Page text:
Journaling has become a common therapeutic intervention utilized in therapy to heal oneself.
As a child I remember constantly writing short-stories, poems, and even my inner most thoughts. As a young girl I found that expressing my feeling towards what I thought to be unfair situations helped me to channel my frustrations into an outlet that helped relieve my stress. Never did I realize just how therapeutic such a tool was until I became a therapist.
When individual's think about journaling they often assume you are talking about writing in a diary. Although there are some similarities shared between the two, there are just a many differences. Both a journal and diary are written from a personal perspective and are considered to be a record keeping tool. However, that is about as far as the similarities go.
On the other hand, there are clear differences between the two. How many of you remember "Kitty" from your middle school Language Arts class? Anne Frank named her diary "Kitty" and would write to her daily sharing her secrets and activities. A diary is a tool that allows an individual to keep a record of their daily activities and other things going on around them. Journals, however, are more thought provoking, elicits feelings, and promotes self-awareness.
I came to realize the Power of Journaling after becoming a therapist and going through the state licensure supervision process. During an afternoon supervision session in 2010 with Dr. L. Spencer, I was encouraged to channel my younger self and work through issues I never dealt with as a child. I was resistant to his suggestion intitally, but after thinking about what he said I found myself standing in the Barnes and Nobles bookstore deciding on what type of journal I was going to use for my personal therapy. What happened next has been both enlightening and fulfilling. Three years and five journals later, I learned so much about myself both personally and professionally. I began to develop goals and still continue to work through my issues.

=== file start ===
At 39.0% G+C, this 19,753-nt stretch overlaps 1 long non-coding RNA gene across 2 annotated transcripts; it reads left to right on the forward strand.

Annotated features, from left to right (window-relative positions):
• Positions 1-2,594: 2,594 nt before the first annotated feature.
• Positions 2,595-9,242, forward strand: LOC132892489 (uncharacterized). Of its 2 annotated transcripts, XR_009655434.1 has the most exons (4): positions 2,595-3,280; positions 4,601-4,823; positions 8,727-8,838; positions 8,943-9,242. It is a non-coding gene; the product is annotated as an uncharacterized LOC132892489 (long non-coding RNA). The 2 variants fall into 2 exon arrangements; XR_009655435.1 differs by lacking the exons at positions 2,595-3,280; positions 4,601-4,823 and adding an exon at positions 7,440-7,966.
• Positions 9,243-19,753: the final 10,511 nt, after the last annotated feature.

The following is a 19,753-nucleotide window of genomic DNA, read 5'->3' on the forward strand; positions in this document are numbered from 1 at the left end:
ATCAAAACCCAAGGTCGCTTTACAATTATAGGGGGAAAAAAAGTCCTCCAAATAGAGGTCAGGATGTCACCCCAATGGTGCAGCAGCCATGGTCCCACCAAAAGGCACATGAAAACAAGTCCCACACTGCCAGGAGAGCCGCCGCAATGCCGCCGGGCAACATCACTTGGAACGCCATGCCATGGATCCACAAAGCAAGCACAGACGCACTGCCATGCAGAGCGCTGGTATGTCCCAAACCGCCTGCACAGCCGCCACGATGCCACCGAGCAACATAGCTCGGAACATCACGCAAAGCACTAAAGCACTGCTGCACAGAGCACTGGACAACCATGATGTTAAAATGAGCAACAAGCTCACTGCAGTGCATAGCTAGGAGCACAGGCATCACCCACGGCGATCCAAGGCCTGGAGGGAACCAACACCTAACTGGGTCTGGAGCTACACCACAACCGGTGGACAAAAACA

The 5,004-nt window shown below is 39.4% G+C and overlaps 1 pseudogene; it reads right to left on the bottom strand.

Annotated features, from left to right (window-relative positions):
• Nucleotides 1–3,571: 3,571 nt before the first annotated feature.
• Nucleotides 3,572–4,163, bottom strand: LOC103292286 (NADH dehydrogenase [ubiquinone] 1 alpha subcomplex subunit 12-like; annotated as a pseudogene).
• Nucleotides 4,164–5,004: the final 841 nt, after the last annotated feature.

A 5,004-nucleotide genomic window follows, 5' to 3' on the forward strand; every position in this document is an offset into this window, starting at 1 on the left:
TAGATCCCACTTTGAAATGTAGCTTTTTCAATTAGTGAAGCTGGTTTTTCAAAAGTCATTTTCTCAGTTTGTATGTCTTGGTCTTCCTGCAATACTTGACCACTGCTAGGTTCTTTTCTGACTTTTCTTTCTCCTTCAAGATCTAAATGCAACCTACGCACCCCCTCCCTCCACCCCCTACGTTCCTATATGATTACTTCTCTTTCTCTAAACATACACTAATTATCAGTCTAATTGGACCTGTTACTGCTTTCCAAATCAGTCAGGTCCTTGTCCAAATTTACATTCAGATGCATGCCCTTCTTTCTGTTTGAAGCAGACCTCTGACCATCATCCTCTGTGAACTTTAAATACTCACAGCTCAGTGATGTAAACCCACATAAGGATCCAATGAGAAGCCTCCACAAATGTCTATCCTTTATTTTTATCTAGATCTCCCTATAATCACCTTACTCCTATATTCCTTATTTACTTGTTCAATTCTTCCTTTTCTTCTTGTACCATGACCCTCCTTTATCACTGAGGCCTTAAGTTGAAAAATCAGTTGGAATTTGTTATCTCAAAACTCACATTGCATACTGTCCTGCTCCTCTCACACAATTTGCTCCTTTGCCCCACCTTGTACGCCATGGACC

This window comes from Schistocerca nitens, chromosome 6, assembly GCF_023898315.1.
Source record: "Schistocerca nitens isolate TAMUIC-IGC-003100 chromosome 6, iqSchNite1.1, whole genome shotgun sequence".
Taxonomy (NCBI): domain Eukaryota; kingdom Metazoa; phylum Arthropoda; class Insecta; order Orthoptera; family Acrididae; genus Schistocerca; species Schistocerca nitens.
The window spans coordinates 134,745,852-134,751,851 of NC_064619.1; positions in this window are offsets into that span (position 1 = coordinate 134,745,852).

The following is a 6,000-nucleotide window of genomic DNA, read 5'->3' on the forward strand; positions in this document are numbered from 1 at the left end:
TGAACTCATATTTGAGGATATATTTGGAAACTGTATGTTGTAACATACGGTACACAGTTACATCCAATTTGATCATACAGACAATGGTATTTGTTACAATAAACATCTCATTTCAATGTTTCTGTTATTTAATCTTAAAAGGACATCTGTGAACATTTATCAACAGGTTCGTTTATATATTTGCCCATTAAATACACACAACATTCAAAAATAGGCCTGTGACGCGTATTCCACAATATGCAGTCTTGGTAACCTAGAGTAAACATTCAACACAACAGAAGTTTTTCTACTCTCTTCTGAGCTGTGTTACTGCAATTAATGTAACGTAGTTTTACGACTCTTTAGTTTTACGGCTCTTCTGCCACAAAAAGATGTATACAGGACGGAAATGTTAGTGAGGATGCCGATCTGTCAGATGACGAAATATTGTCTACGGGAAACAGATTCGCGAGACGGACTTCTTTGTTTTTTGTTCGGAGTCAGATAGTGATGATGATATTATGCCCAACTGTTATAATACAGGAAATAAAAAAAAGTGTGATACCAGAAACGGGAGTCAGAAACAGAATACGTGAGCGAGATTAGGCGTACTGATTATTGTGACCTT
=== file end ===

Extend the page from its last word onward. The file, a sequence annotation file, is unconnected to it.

Using my journal as a coping mechanism has gotten me through a lot of rough days and allowed me to open up. I experience a sense of calmness once I am able to write down my thoughts and feeling.
Many believe Journaling to be therapeutically effective. Journaling is just as effective outside of the therapy room. Clients are able to work on themselves to develop a sense of awareness outside of the therapy room. Ever since I have shared my journaling experience with my friends through social media, I have had several individuals inquire as to how to begin journaling.
For those who are interested in journaling, I have found journaling start-up prompts such: "I get upset when....", "I am most fearful of.......", "I wish that.......", "Change is......."; and the list goes on and on.I have a wide range of topics that I've covered in my past three years of journaling, some focused on daily struggles with coworkers, friends, family member; things I've learned about myself as a counselor; experiences working not only in the counseling field but in a prison; accomplishments and failures; etc.
Journaling is what you make of it. There isn't a wrong or right way to journal. You don't have to write everyday and it surely doesn't have to be perfect. Ultimately, it's a way to collect all of your thoughts into one place. Revisiting these thoughts allows you to see your growth in specific areas of your life and help you continue to develop a sense of awareness in yourself.
Are you ready to experience the Power of Journaling?
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